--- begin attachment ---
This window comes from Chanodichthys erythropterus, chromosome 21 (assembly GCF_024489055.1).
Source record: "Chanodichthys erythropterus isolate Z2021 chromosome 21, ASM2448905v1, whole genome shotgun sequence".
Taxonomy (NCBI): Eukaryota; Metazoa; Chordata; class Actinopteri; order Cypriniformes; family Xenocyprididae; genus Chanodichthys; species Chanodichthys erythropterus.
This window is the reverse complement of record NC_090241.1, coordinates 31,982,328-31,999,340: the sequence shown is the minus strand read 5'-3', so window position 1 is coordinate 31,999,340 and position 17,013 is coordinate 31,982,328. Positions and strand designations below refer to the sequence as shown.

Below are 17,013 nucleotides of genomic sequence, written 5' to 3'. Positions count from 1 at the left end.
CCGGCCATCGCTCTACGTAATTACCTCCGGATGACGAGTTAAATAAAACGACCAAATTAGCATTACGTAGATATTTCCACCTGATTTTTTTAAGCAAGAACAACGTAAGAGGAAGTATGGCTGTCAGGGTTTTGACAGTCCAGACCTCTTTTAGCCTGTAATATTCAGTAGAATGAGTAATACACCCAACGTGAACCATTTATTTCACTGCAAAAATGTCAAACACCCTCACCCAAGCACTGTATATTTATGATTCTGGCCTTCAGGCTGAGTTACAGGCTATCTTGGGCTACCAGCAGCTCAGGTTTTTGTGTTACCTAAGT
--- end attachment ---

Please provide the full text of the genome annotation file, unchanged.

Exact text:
This window comes from Chanodichthys erythropterus, chromosome 21 (assembly GCF_024489055.1).
Source record: "Chanodichthys erythropterus isolate Z2021 chromosome 21, ASM2448905v1, whole genome shotgun sequence".
Taxonomy (NCBI): Eukaryota; Metazoa; Chordata; class Actinopteri; order Cypriniformes; family Xenocyprididae; genus Chanodichthys; species Chanodichthys erythropterus.
This window is the reverse complement of record NC_090241.1, coordinates 31,982,328-31,999,340: the sequence shown is the minus strand read 5'-3', so window position 1 is coordinate 31,999,340 and position 17,013 is coordinate 31,982,328. Positions and strand designations below refer to the sequence as shown.

Below are 17,013 nucleotides of genomic sequence, written 5' to 3'. Positions count from 1 at the left end.
CCGGCCATCGCTCTACGTAATTACCTCCGGATGACGAGTTAAATAAAACGACCAAATTAGCATTACGTAGATATTTCCACCTGATTTTTTTAAGCAAGAACAACGTAAGAGGAAGTATGGCTGTCAGGGTTTTGACAGTCCAGACCTCTTTTAGCCTGTAATATTCAGTAGAATGAGTAATACACCCAACGTGAACCATTTATTTCACTGCAAAAATGTCAAACACCCTCACCCAAGCACTGTATATTTATGATTCTGGCCTTCAGGCTGAGTTACAGGCTATCTTGGGCTACCAGCAGCTCAGGTTTTTGTGTTACCTAAGT